Ever wondered why medical devices are always white?
While the simple answer could be that that's just what colour medical devices are, it's never as simple as that. Medical devices are the colour they are for a series of very valid reasons. Before pursuing other colours it is worth understanding exactly what those reasons are.
This is an extension of my post from last week about how design lies to you. But goes deeper on the practical application of manipulative side of design, and why that may actually be a good thing. In this example I'd like to look at colour specifically, but the same applies to other elements of design such as shape and proportion.
Before we get into it, it is worth remembering that design is a means of communication. Design communicates with the user on a number of levels. Through visual, audible and tactile cues the design informs the user on what the device is, what the device does, and how to interact with it. As with all forms of communication however, it is open to interpretation.
Colour is the single most significant element of a design to impact how we perceive a device. Colour occupies a large percentage of our first impression. Even before we've begun understanding the shape and proportion of a product, we're already producing responses to its colour. Of course, as the user spends time with a device, other elements such as form, function, and ergonomics can be fully appreciated. Yet you only get one first impression. If the colour of a device is incongruent, then the rest of the design must work very hard to make up for it. As far as design elements go, you get substantial 'bang for your buck' by picking the right colour (and by extension materials and finishes (CMF)).
Colour is also an easy element of the design to tweak and experiment with, even when the design is otherwise fairly advanced. It is trivial to throw the CAD model into rendering software and experiment with colours and finishes until the desired effect (read: response) is achieved. Doing this late in the development process can also mean your renderings are more detailed and therefore more realistic, giving you (and users you may ask for feedback) a better idea of the end result.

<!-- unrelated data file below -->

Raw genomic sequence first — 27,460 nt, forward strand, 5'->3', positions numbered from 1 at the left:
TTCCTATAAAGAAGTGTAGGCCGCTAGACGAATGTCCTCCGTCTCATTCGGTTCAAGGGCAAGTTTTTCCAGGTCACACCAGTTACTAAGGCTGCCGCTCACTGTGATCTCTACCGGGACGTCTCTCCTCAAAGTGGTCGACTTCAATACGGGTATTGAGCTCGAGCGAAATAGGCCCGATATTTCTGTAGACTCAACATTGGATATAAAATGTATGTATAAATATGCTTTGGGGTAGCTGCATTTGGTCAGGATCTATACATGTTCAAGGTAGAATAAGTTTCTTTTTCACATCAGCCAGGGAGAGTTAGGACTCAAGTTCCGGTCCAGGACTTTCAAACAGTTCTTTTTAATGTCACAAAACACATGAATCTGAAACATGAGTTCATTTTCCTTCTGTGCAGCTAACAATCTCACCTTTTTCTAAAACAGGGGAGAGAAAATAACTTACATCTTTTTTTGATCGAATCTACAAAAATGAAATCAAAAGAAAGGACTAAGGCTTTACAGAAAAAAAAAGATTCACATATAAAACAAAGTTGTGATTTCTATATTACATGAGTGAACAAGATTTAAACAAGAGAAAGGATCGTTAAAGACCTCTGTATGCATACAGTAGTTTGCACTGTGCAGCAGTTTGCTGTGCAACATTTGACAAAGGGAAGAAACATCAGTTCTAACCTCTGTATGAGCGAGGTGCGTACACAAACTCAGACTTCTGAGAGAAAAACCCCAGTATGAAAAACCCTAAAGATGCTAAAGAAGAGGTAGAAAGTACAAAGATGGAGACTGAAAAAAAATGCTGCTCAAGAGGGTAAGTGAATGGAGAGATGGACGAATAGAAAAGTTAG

So why are medical devices white?
White has been the 'uniform' for medical devices for decades. Surely it must be time to buck the trend. For the trailblazers out there to go against the status quo, and to revolutionise the medtech game with fresh colours. As much as we as designers want to push boundaries, to go against the trend (especially in medtech) is to invite trouble. Here's a few reasons why medical devices are white, and why you might want to stick with it:
There is a whole body of scientific study around colour psychology. It is well documented that certain colours evoke certain responses from a viewer. Red; alertness or danger. Green; calmness. White; cleanliness and purity. Not just the hue, but saturation too. In Faber Birren's 1950 book Color psychology and color therapy; a factual study of the influence of color on human life, he goes into quite a lot of detail around the history, cultural relevance, and psychology of colour. Our perception of colour, and the impact of colour on our perception, is not made up. There have been countless studies over many decades to better understand how we interact with colour both psychologically and physiologically.
First and foremost, medical devices are white because the designers want you to believe the device is clean (yes, even if it might not be) and pure. White is emotionally neutral - it does not evoke a specific response in the user.
That is the simple answer; medical devices are white in order to be as visually inert as possible.
However, medical devices are usually not totally white. There can be too much of a good thing. As Birren states:
If chaos and disorder are mentally and emotionally distressing, unrelieved monotony is probably worse.
While white serves to create an unbiased visual platform, it is also a platform onto which other elements of the design can be built.
Accent colours are used to break up the monotony of white, and assist in reducing the amount of reflected light in bright environments (like a hospital). Most importantly however, the use of accent colours creates contrast and hierarchy in the design to improve usability.
This hierarchy is made most effective by the use of white as a 'blank canvas' onto which the accents are placed. In medical devices where every design decision is made with a risk-based approach, the use of white is a risk mitigation for usability as much as it is for cleanliness control.